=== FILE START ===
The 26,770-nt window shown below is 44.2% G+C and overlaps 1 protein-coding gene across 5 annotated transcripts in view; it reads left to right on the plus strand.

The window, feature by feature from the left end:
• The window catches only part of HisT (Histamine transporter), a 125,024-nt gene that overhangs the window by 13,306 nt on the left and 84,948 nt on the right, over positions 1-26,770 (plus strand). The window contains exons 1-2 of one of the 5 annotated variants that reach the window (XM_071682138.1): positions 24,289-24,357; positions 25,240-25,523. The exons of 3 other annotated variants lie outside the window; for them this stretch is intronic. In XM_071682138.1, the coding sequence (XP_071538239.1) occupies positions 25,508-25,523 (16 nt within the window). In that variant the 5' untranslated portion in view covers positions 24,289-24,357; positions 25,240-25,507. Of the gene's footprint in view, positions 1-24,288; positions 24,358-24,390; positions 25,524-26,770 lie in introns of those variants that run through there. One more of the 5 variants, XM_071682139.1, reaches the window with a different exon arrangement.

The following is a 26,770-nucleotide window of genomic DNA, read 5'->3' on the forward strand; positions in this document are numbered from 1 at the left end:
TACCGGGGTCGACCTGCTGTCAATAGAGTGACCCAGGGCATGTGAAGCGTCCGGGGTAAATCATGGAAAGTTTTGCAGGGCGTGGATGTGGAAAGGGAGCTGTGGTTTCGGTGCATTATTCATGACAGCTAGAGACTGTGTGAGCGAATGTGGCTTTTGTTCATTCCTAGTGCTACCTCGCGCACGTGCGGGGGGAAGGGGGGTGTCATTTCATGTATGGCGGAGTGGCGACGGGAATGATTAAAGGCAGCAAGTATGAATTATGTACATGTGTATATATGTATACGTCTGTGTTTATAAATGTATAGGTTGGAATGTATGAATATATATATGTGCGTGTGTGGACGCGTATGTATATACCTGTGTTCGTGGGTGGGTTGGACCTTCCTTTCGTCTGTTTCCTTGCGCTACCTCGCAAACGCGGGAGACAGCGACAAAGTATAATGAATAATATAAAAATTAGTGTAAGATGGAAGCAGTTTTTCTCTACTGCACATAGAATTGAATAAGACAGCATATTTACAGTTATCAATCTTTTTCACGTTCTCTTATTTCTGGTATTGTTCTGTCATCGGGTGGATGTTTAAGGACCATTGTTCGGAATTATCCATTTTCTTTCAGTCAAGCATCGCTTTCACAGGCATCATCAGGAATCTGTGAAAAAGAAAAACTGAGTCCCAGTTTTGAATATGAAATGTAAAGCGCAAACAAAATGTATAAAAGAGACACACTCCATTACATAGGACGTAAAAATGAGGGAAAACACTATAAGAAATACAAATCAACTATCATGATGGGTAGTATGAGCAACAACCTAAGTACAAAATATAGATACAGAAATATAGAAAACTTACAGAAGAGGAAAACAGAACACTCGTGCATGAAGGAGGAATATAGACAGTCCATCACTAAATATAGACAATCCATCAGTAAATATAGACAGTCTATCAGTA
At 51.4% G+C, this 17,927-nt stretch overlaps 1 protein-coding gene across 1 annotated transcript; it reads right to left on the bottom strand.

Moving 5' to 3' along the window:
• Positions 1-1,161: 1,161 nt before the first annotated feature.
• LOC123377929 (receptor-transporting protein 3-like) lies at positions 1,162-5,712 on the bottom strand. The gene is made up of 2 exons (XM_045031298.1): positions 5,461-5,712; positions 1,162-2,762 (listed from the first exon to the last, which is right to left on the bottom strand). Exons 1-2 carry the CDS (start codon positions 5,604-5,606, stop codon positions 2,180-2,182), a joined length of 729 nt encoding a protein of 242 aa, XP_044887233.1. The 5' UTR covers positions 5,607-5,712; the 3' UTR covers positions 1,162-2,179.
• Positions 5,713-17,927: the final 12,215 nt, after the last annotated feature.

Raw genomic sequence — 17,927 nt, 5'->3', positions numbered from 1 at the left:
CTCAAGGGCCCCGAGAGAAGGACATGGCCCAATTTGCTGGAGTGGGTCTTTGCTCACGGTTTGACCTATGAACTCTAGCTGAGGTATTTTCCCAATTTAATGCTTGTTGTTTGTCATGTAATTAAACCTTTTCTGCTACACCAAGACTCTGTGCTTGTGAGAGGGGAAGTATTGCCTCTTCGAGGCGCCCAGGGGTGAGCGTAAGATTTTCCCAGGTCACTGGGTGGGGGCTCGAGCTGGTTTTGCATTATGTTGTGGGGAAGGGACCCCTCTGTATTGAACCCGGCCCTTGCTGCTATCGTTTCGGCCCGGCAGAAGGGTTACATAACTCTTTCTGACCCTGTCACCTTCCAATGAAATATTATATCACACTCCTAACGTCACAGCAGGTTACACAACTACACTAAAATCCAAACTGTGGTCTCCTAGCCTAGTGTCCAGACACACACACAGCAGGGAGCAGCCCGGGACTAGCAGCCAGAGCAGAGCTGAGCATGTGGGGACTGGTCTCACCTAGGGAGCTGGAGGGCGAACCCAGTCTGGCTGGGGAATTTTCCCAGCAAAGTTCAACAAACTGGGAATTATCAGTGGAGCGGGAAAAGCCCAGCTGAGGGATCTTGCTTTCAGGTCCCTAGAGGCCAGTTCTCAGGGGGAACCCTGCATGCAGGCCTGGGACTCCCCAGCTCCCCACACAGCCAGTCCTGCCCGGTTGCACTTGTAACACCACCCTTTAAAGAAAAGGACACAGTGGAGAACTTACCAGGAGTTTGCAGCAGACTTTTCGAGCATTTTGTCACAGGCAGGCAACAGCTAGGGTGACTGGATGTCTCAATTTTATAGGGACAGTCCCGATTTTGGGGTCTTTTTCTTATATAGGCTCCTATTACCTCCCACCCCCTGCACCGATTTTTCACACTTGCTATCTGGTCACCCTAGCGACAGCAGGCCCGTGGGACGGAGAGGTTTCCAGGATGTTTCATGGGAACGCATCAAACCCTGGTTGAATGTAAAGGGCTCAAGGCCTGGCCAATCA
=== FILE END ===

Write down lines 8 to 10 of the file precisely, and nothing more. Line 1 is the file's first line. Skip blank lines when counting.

• Positions 1-1,161: 1,161 nt before the first annotated feature.
• LOC123377929 (receptor-transporting protein 3-like) lies at positions 1,162-5,712 on the bottom strand. The gene is made up of 2 exons (XM_045031298.1): positions 5,461-5,712; positions 1,162-2,762 (listed from the first exon to the last, which is right to left on the bottom strand). Exons 1-2 carry the CDS (start codon positions 5,604-5,606, stop codon positions 2,180-2,182), a joined length of 729 nt encoding a protein of 242 aa, XP_044887233.1. The 5' UTR covers positions 5,607-5,712; the 3' UTR covers positions 1,162-2,179.
• Positions 5,713-17,927: the final 12,215 nt, after the last annotated feature.